Anne’s been running for so long that when two paths diverge in the woods, not only she does she know to go for the one with the most foreboding weeds, swarms of bees and steep, rocky climbs, but she convinces everyone else to come along. Then, before people are done cursing and nursing insect bites, bloody knees and poison oak outbreaks, she’ll again run — away. She eschews a lot of the newfangled devices that are supposed to make you a better runner because she believes it’s what you put into your body, not on it, that really matters. (Footwear is the exception.) That includes proper nourishment of the mind, which we all know is what really makes the difference on the road…and the trail…and the track. At some point she started to realize that not everyone has run into an Alaskan grizzly bear, been pegged by police as a robber, lost her shorts in a major marathon, rubbed elbows with Olympians, mistaken movie stars for beach bums and watched a wildfire consume her suburb - yes, while she was on a long run. Whether it’s these unique situations, or the universal ones every recreational runner encounters, after she lives it, she loves nothing better than to write about it at Run DMZ.



4 Comments
  1. EJ Murphy on November 8th at 12:27 pm

    If Lance Armstrong did it then is it OK for anyone to do it? I have to admit that when I heard that Lance had coaching during his virgin marathon run I was a little disappointed. I had never heard of this practice and knowing that he had world class runners pacing him diminished his accomplishment for me. The time for coaching is during training in preparation for the race. Now the race itself has become the training session. A venue to get that “Personal Best” time. If this is what the athlete wants then they should go in knowing that they have in fact disqualified themselves from placing in the race.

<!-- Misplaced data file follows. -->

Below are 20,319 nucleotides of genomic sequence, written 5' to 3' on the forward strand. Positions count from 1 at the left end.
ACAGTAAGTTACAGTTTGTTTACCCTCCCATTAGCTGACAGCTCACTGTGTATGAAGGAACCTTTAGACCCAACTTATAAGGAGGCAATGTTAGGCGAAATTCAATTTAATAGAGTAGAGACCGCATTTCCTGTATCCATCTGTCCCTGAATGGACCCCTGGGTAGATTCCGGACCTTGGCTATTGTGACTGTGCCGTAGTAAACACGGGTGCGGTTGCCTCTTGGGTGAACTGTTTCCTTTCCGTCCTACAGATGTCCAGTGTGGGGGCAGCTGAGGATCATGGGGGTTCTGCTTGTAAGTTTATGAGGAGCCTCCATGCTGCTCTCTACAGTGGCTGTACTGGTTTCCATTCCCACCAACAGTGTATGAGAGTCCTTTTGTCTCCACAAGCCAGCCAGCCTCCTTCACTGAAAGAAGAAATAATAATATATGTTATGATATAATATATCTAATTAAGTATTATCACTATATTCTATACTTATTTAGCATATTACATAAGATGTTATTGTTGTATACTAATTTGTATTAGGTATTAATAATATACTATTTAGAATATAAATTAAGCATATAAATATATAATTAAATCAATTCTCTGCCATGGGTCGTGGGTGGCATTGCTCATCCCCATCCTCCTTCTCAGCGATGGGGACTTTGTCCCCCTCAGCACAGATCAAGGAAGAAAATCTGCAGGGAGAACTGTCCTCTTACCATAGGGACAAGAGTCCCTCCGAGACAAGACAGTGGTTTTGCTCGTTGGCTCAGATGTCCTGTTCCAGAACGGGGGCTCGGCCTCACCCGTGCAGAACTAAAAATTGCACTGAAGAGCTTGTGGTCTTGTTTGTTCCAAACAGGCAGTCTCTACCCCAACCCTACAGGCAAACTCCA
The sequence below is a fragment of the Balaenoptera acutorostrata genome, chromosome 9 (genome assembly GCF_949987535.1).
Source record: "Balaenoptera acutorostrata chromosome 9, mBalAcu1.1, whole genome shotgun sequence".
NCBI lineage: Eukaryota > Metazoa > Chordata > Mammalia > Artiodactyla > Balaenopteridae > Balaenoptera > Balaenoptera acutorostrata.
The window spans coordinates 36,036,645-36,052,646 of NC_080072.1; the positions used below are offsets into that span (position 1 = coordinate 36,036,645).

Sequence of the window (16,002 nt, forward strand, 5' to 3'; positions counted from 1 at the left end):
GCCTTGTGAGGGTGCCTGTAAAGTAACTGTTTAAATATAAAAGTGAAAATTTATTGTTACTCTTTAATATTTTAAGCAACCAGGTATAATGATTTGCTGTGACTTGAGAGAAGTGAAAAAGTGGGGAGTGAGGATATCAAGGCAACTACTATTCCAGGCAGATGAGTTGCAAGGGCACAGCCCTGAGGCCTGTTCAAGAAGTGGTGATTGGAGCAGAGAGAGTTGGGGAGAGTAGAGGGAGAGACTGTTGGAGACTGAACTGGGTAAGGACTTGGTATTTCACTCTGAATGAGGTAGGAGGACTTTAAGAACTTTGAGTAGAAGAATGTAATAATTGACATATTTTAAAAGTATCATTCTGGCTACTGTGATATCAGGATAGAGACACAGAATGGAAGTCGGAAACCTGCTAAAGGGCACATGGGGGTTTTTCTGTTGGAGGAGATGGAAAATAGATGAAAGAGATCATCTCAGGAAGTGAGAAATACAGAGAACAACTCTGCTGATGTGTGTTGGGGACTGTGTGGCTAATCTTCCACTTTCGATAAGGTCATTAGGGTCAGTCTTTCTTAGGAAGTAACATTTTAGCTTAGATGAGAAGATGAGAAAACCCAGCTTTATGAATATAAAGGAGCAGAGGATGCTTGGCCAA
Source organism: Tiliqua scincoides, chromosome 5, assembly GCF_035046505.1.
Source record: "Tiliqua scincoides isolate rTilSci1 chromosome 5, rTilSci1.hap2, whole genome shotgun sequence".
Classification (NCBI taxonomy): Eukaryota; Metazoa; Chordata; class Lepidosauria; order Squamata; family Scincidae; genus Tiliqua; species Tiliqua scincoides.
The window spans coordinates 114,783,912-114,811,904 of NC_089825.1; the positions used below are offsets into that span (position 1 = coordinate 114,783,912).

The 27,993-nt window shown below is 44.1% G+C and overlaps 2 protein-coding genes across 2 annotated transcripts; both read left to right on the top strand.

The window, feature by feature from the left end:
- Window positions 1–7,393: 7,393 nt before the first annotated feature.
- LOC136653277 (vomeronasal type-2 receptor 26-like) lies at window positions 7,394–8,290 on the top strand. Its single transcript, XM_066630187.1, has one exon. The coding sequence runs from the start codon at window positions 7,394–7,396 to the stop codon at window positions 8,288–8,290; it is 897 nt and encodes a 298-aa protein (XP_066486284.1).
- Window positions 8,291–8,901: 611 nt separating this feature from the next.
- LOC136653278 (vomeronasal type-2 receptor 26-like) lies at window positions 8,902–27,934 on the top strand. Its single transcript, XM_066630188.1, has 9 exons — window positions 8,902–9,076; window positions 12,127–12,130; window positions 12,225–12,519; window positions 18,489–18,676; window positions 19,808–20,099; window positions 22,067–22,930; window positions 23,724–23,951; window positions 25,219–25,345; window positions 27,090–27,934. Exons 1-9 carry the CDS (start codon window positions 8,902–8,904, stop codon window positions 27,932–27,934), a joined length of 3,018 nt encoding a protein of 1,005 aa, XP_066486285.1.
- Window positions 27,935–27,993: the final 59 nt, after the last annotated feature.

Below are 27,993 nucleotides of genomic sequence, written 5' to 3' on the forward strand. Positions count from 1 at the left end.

2. Mark Iocchelli on November 8th at 12:55 pm

    Hi and welcome to CRN EJ. That Lance thing really bugged me until I realized the entourage was more for themselves than for Lance. I read various interviews of those people saying they were thrilled to *get* to be near Lance for his marathon.

    That aside, I have no quarrel with bandits as long as they (as you’ve suggested) don’t take resources from runners or clog up the race.

    My approach is generally what you suggested near the end – to latch onto someone who’s running strong and feed off their momentum.

  3. Adeel on November 9th at 12:06 am

    Mark, I’m feeling crappy in a race, the last thing I want is to do try and run with someone who’s feeling great. The exception, of course, is when it’s close enough (500 m or less) that you can simply “gut it out”.

    I don’t think bandit pacers are a great idea, but I’ve been the bandit pacer on more than a few occasions for slower runners. I’ve done it and I doubt anyone around the runner I paced cared, but I certainly wouldn’t want one of my competitors to be paced by someone out of the crowd. I’d probably try and hip-check the pacer.

  4. Mike on October 11th at 4:49 pm

    I have paced as a sanctioned pacer for the NJ Marathon nine times and I have paced friends and family as a non-sanctioned pacer and I think it’s really the same thing. My purpose is to help people by talking, encouraging, and even singing to them, but they still complete the distance.

    As long as the pacers don’t use up any resources supplied to the official runners, except the port-o-johns and they don’t get in the way, I think it is OK. Also, the bandit pacers can’t try to get a finisher medal or other schwag. Last time I helped my cousin finish NYC, I jumped out at mile 25. She didn’t need me anymore and I didn’t want to be to tackled by race crew.